Rick Hall, the influential Muscle Shoals record producer, has died aged 85.
Judy Hood confirmed Hall’s death to TimesDaily, saying: “It’s a very, very sad day for Muscle Shoals and music in general.”
Hall began his career in music playing guitar, mandolin and fiddle with the group Carmol Taylor And The Country Pals. He set up the FAME (Florence Alabama Music Enterprises) studio in Muscle Shoals, Alabama in 1959. He went on to record major acts including Aretha Franklin, Etta James and Wilson Pickett.
Hall also recorded country artists including George Jones and Brenda Lee and produced pop acts including Paul Anka and the Osmonds.
Other artists who more recently used Fame’s facilities include Gregg Allman, who recorded his final album, Southern Blood, at the studio.
Among the tributes to Hall, Jason Isbell wrote: “American music wouldn’t be the same without his contributions.”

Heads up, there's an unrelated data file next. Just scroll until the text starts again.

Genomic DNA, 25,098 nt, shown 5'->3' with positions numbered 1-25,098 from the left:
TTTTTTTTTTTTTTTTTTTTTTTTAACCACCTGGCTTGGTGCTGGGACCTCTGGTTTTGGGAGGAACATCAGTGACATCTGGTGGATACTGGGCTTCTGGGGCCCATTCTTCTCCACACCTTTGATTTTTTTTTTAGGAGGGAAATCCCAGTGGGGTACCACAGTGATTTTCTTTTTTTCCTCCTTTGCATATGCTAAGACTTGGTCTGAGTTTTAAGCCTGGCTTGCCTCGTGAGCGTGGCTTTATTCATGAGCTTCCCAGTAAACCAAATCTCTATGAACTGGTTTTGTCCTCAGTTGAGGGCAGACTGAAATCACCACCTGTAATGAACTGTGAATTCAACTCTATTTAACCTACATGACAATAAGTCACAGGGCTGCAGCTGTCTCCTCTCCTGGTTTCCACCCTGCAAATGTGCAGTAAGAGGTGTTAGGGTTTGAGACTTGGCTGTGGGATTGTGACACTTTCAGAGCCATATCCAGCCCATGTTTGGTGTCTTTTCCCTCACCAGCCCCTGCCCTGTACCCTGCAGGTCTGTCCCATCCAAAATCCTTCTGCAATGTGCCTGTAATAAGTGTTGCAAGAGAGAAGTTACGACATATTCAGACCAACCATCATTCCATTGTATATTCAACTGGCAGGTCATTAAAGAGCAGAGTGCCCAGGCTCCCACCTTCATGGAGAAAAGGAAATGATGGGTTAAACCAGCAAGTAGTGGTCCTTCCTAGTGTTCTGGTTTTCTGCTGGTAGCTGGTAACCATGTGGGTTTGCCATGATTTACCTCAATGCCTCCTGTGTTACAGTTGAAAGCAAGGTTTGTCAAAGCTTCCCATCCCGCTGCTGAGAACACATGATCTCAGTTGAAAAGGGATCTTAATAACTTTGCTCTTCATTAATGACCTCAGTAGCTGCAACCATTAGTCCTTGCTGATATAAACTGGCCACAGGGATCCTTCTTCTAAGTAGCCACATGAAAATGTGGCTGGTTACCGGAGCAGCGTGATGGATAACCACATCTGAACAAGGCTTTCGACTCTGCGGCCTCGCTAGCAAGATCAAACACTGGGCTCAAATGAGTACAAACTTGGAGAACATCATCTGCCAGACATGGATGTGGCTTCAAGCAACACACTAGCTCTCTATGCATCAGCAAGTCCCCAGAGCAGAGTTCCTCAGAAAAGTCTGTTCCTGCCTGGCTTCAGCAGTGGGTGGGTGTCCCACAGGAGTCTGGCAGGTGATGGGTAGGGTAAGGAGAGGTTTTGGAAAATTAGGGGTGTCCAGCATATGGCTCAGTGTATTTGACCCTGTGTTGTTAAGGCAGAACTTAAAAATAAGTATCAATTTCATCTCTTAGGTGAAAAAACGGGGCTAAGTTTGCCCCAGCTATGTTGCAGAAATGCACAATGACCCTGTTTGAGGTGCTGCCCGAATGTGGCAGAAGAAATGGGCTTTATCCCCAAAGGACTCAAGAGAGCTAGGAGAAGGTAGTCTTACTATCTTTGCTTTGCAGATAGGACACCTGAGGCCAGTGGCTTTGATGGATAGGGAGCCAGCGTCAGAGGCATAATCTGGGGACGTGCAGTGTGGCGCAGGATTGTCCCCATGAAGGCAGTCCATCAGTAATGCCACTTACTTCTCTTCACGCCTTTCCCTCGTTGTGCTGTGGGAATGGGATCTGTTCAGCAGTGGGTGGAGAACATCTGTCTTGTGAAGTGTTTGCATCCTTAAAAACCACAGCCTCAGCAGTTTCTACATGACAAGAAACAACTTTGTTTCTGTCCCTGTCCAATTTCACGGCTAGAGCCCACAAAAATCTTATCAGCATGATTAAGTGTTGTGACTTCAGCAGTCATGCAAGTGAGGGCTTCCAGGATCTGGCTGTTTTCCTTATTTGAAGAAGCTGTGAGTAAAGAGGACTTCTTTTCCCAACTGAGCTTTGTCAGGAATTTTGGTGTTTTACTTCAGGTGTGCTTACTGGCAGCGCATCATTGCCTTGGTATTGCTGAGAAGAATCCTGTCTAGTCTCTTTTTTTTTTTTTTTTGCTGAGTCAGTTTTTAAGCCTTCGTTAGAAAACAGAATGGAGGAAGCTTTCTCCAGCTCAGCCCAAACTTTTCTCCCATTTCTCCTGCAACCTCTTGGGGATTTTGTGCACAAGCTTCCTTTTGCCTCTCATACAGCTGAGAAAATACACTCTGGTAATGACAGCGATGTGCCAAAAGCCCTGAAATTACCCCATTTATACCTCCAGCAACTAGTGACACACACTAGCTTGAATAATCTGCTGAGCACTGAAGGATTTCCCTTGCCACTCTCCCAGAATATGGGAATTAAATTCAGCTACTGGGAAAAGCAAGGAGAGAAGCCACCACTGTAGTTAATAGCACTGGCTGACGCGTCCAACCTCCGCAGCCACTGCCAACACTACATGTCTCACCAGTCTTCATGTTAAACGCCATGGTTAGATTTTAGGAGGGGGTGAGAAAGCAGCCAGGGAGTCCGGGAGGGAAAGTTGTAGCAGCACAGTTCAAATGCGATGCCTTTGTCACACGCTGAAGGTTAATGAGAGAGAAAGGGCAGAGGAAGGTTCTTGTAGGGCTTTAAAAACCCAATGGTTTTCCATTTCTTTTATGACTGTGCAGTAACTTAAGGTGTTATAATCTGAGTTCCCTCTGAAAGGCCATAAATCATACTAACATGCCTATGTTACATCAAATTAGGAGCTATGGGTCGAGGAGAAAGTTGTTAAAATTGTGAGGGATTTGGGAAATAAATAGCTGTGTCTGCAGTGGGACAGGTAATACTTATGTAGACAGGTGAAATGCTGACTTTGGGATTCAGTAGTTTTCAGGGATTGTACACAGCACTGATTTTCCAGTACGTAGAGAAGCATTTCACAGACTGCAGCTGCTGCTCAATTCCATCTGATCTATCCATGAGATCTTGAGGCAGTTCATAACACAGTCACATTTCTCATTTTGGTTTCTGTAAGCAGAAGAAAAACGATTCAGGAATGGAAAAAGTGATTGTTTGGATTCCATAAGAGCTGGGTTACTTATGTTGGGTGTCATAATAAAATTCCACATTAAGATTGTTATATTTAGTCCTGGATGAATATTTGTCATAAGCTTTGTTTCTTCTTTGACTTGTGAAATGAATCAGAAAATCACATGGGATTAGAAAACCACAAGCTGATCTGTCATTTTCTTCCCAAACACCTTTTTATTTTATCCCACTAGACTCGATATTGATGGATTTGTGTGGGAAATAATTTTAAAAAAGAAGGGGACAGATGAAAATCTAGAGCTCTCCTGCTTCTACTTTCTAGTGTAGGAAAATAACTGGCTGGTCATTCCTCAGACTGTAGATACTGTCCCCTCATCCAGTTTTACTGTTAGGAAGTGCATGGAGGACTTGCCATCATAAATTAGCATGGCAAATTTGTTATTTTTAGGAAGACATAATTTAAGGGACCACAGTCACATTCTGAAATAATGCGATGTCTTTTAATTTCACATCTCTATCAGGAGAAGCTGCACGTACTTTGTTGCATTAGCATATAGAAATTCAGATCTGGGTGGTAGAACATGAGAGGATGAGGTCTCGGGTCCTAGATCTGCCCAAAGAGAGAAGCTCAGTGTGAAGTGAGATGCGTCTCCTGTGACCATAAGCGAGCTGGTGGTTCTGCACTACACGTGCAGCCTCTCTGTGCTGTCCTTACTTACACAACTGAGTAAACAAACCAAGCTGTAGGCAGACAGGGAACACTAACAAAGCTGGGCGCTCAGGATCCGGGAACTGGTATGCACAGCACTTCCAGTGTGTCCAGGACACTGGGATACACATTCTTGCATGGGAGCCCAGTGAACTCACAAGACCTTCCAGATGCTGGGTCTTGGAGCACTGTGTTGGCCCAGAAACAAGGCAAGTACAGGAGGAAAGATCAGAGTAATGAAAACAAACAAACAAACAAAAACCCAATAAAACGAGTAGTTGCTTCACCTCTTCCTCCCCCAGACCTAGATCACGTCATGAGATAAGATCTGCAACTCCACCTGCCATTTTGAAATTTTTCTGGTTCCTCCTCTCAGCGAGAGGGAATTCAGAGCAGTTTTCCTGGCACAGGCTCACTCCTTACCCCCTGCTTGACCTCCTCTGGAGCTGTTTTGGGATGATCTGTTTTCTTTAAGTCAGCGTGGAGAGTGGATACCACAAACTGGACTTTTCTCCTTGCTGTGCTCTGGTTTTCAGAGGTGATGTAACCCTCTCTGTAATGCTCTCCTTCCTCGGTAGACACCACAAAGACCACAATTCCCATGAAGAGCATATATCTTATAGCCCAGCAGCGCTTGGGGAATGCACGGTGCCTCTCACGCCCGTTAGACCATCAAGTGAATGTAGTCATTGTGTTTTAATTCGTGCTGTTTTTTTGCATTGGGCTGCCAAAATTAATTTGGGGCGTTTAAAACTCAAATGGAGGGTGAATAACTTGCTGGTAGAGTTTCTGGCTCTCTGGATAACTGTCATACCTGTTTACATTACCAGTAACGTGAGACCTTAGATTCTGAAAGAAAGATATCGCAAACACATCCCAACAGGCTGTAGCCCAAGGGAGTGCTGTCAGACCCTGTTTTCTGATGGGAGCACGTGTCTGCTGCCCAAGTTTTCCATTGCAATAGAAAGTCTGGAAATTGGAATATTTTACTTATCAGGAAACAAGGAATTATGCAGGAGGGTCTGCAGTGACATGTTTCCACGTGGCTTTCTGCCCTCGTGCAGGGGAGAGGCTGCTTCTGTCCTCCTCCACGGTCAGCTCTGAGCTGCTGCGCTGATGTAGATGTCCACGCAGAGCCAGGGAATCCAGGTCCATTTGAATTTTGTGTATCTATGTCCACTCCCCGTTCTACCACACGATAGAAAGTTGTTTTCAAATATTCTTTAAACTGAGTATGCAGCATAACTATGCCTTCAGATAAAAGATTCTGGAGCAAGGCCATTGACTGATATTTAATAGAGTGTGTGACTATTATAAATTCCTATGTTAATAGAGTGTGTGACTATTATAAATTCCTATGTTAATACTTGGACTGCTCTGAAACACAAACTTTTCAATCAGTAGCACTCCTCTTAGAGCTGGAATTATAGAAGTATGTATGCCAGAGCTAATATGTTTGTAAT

Rick Hall and his family gave me my first job in the music business, and nobody in the industry ever worked harder than Rick. Nobody. American music wouldn’t be the same without his contributions. His death is a huge loss to those of us who knew him and those who didn’t.
— Jason Isbell (@JasonIsbell) January 2, 2018
The February 2018 issue of Uncut is now on sale in the UK – with The Great Lost Venues Of Britain on the cover. Elsewhere in the issue, there a giant preview of 2018’s key albums plus new interviews with Keith Richards, Buffalo Springfield, Michael McDonald, The Sweet and many more. Our free 15 track-CD features 15 tracks of the month’s best music.